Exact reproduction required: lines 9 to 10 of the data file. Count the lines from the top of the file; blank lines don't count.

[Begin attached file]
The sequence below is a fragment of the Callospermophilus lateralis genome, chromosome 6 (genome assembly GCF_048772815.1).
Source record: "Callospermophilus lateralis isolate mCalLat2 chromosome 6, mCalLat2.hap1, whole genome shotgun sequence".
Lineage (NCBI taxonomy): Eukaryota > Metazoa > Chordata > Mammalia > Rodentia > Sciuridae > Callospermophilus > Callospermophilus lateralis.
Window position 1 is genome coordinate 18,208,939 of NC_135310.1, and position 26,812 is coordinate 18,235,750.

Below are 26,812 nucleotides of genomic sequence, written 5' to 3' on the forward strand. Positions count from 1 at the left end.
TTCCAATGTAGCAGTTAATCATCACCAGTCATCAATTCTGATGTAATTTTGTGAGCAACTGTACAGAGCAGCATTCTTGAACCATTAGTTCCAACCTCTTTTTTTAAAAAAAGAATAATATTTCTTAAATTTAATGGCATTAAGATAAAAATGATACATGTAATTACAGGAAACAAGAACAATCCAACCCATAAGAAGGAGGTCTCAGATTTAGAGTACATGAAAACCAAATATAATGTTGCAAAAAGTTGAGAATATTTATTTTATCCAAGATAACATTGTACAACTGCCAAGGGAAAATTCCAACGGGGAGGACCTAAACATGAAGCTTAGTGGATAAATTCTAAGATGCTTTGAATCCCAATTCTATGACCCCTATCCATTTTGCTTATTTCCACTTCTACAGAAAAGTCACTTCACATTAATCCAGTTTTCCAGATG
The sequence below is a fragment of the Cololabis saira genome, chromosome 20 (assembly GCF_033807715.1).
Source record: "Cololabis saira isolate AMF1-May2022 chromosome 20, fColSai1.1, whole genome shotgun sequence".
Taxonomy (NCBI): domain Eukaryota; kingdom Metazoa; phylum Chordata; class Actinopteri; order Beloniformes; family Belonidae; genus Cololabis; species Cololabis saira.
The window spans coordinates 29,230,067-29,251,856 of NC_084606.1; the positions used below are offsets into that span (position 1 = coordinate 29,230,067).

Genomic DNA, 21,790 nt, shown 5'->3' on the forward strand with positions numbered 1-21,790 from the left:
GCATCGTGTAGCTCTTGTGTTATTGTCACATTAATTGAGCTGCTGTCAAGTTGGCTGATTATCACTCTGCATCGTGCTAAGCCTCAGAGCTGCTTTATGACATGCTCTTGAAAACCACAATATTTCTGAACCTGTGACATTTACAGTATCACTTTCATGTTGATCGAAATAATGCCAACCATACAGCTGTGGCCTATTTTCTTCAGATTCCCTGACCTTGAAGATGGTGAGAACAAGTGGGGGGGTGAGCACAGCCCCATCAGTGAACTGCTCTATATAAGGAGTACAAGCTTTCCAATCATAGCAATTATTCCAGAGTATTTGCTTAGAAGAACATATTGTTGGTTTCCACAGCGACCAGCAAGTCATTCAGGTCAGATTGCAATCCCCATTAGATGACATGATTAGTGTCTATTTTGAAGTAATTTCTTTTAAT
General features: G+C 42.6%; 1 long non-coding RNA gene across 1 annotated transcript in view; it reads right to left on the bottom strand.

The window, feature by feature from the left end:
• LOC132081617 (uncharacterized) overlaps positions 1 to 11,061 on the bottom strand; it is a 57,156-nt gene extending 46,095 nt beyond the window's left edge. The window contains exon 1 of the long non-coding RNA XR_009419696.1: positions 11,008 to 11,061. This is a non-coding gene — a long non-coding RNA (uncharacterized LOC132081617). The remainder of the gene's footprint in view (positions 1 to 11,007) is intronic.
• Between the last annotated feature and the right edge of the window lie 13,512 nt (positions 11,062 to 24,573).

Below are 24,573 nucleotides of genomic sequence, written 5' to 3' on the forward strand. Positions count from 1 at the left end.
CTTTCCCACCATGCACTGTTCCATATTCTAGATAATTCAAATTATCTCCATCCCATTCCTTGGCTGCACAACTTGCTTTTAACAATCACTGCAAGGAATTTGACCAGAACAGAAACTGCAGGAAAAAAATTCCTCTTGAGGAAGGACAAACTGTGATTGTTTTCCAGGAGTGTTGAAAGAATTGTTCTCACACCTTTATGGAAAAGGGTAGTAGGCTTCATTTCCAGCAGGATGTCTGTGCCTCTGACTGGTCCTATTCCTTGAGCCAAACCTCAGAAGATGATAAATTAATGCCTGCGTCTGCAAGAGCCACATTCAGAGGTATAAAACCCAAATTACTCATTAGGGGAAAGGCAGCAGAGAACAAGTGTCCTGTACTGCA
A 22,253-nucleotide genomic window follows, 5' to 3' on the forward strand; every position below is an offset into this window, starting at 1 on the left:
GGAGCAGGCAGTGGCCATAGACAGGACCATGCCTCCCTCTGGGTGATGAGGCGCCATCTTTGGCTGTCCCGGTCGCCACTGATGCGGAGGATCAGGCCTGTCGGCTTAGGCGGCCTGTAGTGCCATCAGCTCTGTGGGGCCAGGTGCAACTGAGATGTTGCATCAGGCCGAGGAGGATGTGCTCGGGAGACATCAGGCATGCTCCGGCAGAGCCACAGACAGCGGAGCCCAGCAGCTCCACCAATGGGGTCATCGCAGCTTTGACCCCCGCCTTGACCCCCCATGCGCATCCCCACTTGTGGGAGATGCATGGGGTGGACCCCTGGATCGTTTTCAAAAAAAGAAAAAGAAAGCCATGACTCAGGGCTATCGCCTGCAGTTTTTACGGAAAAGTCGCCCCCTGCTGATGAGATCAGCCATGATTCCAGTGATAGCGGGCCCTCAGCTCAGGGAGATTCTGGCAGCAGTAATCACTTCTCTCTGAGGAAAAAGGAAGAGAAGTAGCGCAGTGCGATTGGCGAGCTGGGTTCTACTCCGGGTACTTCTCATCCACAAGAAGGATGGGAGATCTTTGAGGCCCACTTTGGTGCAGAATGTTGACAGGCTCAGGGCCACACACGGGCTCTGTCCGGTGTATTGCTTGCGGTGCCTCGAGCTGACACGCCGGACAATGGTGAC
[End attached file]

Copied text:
Taxonomy (NCBI): domain Eukaryota; kingdom Metazoa; phylum Chordata; class Actinopteri; order Beloniformes; family Belonidae; genus Cololabis; species Cololabis saira.
The window spans coordinates 29,230,067-29,251,856 of NC_084606.1; the positions used below are offsets into that span (position 1 = coordinate 29,230,067).